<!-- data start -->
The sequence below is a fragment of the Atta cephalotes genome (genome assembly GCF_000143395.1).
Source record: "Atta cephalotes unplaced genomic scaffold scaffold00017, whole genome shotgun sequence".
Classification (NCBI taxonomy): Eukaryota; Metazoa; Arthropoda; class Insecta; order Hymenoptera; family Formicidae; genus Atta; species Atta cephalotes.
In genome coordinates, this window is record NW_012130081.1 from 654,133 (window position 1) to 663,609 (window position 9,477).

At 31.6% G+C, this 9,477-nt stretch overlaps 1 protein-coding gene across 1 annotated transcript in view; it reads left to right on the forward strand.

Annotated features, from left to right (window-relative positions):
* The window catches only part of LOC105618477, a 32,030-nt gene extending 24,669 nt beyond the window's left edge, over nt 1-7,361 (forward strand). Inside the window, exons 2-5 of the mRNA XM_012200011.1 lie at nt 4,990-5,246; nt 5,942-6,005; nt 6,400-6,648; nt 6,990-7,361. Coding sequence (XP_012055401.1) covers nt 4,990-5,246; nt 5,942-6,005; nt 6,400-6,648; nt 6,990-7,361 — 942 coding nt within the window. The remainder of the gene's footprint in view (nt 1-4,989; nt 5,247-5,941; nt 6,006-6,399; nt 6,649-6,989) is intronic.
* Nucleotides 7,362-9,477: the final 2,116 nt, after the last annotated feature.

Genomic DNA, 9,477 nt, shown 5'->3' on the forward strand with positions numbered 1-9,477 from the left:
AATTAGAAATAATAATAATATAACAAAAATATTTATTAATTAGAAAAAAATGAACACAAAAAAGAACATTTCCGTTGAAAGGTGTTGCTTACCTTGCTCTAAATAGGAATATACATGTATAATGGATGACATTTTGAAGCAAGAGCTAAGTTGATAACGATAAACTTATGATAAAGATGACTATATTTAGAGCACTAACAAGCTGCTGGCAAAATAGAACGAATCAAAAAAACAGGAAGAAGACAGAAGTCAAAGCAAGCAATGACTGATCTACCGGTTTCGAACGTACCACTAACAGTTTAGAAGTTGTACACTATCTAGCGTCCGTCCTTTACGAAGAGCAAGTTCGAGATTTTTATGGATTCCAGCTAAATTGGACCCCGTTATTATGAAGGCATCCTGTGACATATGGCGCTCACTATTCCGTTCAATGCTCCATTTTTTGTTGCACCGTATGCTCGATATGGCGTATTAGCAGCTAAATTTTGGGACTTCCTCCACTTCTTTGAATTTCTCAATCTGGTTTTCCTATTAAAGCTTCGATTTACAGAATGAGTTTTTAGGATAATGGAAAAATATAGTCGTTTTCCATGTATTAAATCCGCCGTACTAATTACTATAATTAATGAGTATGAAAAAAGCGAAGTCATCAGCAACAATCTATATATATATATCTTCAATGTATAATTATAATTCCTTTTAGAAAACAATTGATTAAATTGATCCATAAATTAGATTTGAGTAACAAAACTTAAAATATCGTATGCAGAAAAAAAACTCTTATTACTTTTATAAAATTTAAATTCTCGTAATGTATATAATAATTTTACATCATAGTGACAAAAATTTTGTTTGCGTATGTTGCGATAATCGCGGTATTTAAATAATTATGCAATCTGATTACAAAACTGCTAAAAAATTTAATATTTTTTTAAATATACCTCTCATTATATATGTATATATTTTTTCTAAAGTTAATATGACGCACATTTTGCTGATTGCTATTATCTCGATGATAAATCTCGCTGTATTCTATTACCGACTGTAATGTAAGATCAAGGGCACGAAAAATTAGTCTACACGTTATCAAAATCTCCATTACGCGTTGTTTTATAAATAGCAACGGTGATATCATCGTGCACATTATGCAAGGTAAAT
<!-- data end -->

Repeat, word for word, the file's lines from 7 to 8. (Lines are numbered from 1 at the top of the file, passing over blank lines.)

* The window catches only part of LOC105618477, a 32,030-nt gene extending 24,669 nt beyond the window's left edge, over nt 1-7,361 (forward strand). Inside the window, exons 2-5 of the mRNA XM_012200011.1 lie at nt 4,990-5,246; nt 5,942-6,005; nt 6,400-6,648; nt 6,990-7,361. Coding sequence (XP_012055401.1) covers nt 4,990-5,246; nt 5,942-6,005; nt 6,400-6,648; nt 6,990-7,361 — 942 coding nt within the window. The remainder of the gene's footprint in view (nt 1-4,989; nt 5,247-5,941; nt 6,006-6,399; nt 6,649-6,989) is intronic.
* Nucleotides 7,362-9,477: the final 2,116 nt, after the last annotated feature.